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The rally rolls on. Hard. Statistically, February is a challenging month, but this go ‘round the bulls defied the odds to end squarely in the green (and in record territory). The Dow, S&P500, and NASDAQ all made fresh all-time highs, while small caps (Russell 2000) made a new 52-week high. The Magnificent 7 stocks were mixed, as several of the darling tech companies failed to achieve new highs with the market and show signs of topping out. All S&P sectors were higher on the month, led by consumer discretionary, industrials and, of course, technology. All told, February did not suffer its usual sluggishness and as a result, 2024 is off to a very solid start.

The biggest story of the month was Nvidia, the poster child for both the tech sector and, more importantly, artificial intelligence. In its most recent quarterly update, Nvidia reported mind-boggling numbers, including a 265% increase in annual revenue. CEO Jensen Huang guided to even stronger projections for 2025 and 2026, also declaring that artificial intelligence had “hit a tipping point” with surging demand “across companies, industries, and nations.” Accordingly, Nvidia was rewarded with a $277B increase in market cap that day, an historical record for any US-listed company. The stock was up 28% on the month and helped fuel the broader rally across the major indices. Investors remain spellbound by the potential of artificial intelligence, and no company has done more to capture their collective imagination than Nvidia.

The other big story in February was the hawkish shift in rate cut expectations from March to June. The messaging out of the Federal Reserve has remained remarkably consistent in recent months. The central bank remains “data dependent” and wants to see more evidence of inflation cooling before it cuts rates. It also signaled that it would begin discussions of quantitative easing at its next meeting, effectively taking a March rate cut off the table. As such, Fed fund futures are now pricing in a 67% chance of a cut in June and just three 25bp cuts this year (see chart courtesy of CME Group).


From an economic standpoint, the data continue to come in mixed. January was the third consecutive month where the unemployment rate did not budge from its 3.7% mark, and the 24th consecutive month below 4%. The employment number was much stronger than expected, with job creation clocking in at 353K vs. 185K expected. This was the highest level of job creation in over a year. By contrast, inflationary data were less rosy, as the year-over-year headline number came in above expectations at 3.1%. As has been the case in recent months, shelter and food at home were the biggest drivers of price increases. This report, while showing year-over-year easing in inflationary pressures, was still hot enough for the Fed to maintain its hawkish timeline as to when rate cuts will begin.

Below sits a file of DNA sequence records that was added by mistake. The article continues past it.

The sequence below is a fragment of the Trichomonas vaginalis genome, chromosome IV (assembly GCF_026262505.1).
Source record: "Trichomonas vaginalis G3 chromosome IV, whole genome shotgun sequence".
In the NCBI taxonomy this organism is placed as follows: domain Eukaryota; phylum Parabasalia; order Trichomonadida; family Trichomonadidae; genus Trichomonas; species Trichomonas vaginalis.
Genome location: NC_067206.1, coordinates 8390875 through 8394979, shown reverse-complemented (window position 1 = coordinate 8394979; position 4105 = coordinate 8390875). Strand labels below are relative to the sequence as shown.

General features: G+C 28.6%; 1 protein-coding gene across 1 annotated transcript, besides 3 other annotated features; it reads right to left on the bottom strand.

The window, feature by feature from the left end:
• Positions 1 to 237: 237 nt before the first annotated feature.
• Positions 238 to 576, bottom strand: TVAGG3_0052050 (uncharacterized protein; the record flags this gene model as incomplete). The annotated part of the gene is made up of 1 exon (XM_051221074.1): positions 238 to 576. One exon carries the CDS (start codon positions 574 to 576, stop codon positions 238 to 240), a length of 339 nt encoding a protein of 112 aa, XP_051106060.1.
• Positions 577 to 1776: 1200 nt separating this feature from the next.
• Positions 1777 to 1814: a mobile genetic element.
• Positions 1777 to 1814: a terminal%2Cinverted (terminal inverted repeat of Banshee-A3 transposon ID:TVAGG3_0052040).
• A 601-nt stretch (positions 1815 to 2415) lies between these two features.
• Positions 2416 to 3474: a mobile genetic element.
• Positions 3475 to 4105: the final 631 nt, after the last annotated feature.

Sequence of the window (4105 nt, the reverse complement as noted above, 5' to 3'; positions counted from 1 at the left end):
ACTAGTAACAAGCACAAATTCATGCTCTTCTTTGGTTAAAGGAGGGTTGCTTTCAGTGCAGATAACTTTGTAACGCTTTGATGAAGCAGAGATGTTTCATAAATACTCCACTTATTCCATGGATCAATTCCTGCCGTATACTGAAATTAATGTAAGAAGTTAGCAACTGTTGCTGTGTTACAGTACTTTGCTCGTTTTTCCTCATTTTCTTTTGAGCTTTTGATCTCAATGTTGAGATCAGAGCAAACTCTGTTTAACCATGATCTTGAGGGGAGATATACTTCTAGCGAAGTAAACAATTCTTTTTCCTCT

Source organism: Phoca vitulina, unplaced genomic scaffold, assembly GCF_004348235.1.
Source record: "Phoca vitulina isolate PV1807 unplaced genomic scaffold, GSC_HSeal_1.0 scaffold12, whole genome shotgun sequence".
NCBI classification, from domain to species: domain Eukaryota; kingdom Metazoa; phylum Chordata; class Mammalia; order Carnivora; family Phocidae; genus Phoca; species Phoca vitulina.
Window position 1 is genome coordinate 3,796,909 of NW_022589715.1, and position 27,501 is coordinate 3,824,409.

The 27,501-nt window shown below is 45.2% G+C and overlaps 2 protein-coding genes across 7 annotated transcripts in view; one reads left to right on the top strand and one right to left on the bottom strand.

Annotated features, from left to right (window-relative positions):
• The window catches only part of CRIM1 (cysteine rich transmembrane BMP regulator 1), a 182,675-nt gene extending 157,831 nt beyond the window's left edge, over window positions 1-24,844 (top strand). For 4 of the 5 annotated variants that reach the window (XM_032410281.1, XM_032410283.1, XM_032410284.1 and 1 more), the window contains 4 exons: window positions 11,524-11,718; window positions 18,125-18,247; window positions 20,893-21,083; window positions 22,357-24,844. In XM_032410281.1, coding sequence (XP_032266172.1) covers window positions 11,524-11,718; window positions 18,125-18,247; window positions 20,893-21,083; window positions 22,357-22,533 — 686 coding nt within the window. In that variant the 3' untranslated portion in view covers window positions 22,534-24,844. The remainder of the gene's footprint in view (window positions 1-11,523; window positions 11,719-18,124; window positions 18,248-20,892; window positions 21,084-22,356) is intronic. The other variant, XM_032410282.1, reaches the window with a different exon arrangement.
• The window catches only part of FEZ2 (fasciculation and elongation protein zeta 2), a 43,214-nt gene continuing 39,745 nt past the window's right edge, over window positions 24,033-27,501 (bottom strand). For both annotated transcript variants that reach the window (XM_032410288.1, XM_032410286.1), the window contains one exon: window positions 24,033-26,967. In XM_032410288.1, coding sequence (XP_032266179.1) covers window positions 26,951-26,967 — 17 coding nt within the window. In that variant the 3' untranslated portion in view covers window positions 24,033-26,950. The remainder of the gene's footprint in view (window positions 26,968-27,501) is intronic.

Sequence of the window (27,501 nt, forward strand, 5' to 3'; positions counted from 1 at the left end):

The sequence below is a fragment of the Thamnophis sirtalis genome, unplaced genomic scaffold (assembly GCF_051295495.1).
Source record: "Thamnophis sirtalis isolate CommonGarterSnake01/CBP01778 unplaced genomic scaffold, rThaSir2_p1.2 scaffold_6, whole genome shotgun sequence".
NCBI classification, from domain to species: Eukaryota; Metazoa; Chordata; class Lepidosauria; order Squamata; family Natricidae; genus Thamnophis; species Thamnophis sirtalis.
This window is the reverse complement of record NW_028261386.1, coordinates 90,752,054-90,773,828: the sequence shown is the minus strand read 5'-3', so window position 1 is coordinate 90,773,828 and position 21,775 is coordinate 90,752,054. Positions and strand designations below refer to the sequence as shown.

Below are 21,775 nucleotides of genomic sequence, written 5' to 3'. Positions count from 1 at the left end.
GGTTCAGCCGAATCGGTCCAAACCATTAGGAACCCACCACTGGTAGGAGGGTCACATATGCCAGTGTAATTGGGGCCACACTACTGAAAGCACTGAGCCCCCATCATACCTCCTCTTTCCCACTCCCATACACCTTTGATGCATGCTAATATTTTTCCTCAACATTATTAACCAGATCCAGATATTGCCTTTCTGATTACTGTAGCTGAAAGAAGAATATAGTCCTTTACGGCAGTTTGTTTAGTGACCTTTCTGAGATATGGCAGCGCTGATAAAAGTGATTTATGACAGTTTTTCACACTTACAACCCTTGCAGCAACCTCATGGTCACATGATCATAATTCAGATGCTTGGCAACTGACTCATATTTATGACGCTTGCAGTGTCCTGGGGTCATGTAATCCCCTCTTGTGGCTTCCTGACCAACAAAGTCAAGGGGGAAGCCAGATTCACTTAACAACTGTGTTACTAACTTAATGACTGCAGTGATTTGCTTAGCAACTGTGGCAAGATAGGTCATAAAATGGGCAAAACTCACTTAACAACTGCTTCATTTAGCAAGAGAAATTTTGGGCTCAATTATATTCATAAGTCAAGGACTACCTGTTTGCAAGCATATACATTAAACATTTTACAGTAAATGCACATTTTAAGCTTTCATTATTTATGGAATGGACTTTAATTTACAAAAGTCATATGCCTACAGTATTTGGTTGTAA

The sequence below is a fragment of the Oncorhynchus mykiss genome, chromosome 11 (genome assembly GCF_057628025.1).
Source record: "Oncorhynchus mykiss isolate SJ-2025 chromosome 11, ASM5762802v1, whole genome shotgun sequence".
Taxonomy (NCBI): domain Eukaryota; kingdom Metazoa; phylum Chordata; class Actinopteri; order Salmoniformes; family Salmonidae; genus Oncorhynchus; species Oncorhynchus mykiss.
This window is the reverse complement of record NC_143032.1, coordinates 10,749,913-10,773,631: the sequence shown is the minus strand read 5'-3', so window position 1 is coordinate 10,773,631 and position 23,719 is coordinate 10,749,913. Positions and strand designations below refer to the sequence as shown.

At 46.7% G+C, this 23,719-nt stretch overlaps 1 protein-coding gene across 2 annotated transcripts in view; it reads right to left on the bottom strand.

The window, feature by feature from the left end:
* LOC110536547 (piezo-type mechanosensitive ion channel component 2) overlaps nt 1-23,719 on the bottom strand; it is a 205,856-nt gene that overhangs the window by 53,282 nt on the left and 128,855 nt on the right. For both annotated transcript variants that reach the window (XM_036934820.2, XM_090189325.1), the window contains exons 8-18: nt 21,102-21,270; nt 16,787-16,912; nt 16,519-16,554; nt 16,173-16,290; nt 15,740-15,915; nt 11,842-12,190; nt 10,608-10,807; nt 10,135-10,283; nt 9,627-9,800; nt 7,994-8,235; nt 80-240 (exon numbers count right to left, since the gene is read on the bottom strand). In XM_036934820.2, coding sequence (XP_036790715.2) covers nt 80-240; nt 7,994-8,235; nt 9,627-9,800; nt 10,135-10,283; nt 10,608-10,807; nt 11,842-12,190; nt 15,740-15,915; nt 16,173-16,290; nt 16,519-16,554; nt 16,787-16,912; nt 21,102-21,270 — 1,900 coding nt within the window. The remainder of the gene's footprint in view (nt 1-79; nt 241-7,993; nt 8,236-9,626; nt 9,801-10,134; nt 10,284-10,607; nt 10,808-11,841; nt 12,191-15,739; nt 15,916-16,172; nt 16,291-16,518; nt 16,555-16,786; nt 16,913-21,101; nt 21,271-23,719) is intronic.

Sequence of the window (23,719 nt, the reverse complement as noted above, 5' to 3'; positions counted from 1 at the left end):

A few words must be said about cryptocurrency and bitcoin. The world’s most valuable cryptocurrency ended February with an astronomical gain of 43%, its best monthly achievement in over three years. The rally was supported by the SEC’s January approval of 11 new spot bitcoin ETFs, which have garnered substantial inflows (tens of billions) and have sparked renewed enthusiasm (and speculation) in cryptocurrency. Bitcoin is now up seven months in a row, and the wave of optimism has spilled over into crypto-centric companies such as Microstrategy and Coinbase. Resembling what we are seeing in the artificial intelligence space, it is obvious that speculation is back in the cryptocurrency markets.

Looking ahead, we have Fed Chair Powell testifying in Washington on March 6th and 7th. His comments will likely impact how bond and equity investors position themselves for the near and intermediate terms. In terms of economic releases, we have the usual slate of nonfarm payrolls (8th), inflation (12th) and FOMC rate decision (20th).

As ever, we thank you for your continued trust and confidence. Please reach out with any questions or concerns. 

*This article is intended strictly for educational purposes and is not a recommendation for or against cryptocurrency.